Berlin's Nefertiti Trouble Egyptian Official Calls Museum Behavior 'Suspicious'
She's been dead thousands of years but she's still causing trouble. The bust of Queen Nefertiti has taken pride of place in Berlin's New Museum, re-opened this weekend after 70 years. Now Zahi Hawass, head of Egypt's Supreme Council of Antiquities, says Berlin should give it back.
SPIEGEL ONLINE: Do you really want to take Nefertiti away from her privileged new position in the newly re-opened New Museum in Berlin and bring her back to Cairo?
Hawass: Not by any means. Such an important issue won't be resolved just by wishful thinking or by making statements of intent.
SPIEGEL ONLINE: So have you asked that Nefertiti be returned -- or not?
Hawass: We are still addressing the question and we are looking into all details related to the current location of Nefertiti -- as the world famous, former chief consort of the great Pharaoh Akhenaten is now known. We will only reach a decision when we are absolutely clear on this issue.
Hawass: We want to know if the Nefertiti sculptures -- and most importantly, the head of the queen as exhibited in Berlin -- left Egypt legally. When that is absolutely clear and the evidence is in front of us, then there won't be any problems.
SPIEGEL ONLINE: Is it so difficult to find this sort of evidence? After all, those in the German capital who are responsible have tried their best to ensure that these valuable sculptures were brought to Berlin with the knowledge and agreement of Egyptian officials.
Hawass: Around two months ago I petitioned the Berlin museum administration to share with me the exact details of Nefertiti's "emigration" and to send all and any material that relates to the legitimacy of that process. To this day, my request has not been answered. That is annoying. What sort of conclusions should we draw from this? That seems suspicious.
SPIEGEL ONLINE: You doubt the legitimacy of the transport of the sculpture out of your country?
Hawass: We have evidence that supports that suspicion: That Nefertiti was smuggled out of Egypt, bypassing the law. But we don't want to jump to any premature conclusions and we will wait for an answer and some other evidence from Berlin. However because my requests (for further information) were never replied to, I was not interested in accepting the invitation to attend the opening of the New Museum.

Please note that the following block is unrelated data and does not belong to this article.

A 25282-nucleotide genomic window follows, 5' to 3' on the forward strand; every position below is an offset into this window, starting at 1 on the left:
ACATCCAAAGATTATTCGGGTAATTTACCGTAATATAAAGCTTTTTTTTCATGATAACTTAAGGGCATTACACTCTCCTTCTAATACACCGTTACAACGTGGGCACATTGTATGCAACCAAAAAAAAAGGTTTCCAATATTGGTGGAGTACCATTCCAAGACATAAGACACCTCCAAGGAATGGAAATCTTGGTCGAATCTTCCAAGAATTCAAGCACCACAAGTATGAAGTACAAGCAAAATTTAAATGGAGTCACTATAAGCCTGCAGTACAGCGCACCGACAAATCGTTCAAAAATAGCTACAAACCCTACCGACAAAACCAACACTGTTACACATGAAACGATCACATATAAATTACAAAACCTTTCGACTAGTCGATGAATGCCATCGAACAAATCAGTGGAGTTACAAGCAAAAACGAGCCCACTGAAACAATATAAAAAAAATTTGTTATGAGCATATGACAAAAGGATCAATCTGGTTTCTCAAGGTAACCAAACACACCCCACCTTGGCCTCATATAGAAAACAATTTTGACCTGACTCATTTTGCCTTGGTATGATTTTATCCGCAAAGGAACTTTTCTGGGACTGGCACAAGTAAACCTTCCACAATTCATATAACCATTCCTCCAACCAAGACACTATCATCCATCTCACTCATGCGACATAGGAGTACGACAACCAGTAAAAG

SPIEGEL ONLINE: What will happen if you never get a reply?
Hawass: We will have a conversation like civilized human beings and thoroughly discuss every aspect of this case.
SPIEGEL ONLINE: Is it true that you might be prepared to do an exchange -- send Nefertiti home to Egypt and you will give Berlin some other important ancient Egyptian artifacts?
Hawass: That's a novel idea. Indeed, the Egyptian administration suggested a solution like this around 10 years after Nefertiti came to Germany -- but Berlin declined the request.
SPIEGEL ONLINE: At the very least, is there some sort of agreement with the Germans that in five year's time, Nefertiti will be loaned back to Cairo in time for the dedication of the new Egyptian museum there?
Hawass: Nothing is set in concrete. In fact a rumor even reached me that said that lending ancient pieces like this to the Egyptians is risky -- because we might not send those sorts of pieces back. That is embarrassing.
SPIEGEL ONLINE: Could this affair endanger German-Egyptian cooperation on archeological work?
Hawass: No, we want long term cooperation. I am really hoping to find some sort of satisfactory solution with Berlin.
SPIEGEL ONLINE: Egypt is still digging for another long-lost queen: Cleopatra. Is this search still going on?
Hawass: The final excavations, which had to be postponed for months, will continue next Sunday. What we have found so far makes us hopeful that we will soon uncover the tomb of Cleopatra and her consort Mark Antony. But really, we should pay tribute to the ancient Egyptians in some other way too.
SPIEGEL ONLINE: What do you have in mind?
Hawass: In order to strengthen our cultural consciousness, we should incorporate the study of ancient Egyptian language and hieroglyphics (ancient Egyptian writing) into our education system in the same way that Europeans teach Latin and ancient Greek. The Germans could certainly help us with that.
Interview conducted by Volkhard Windfuhr in Cairo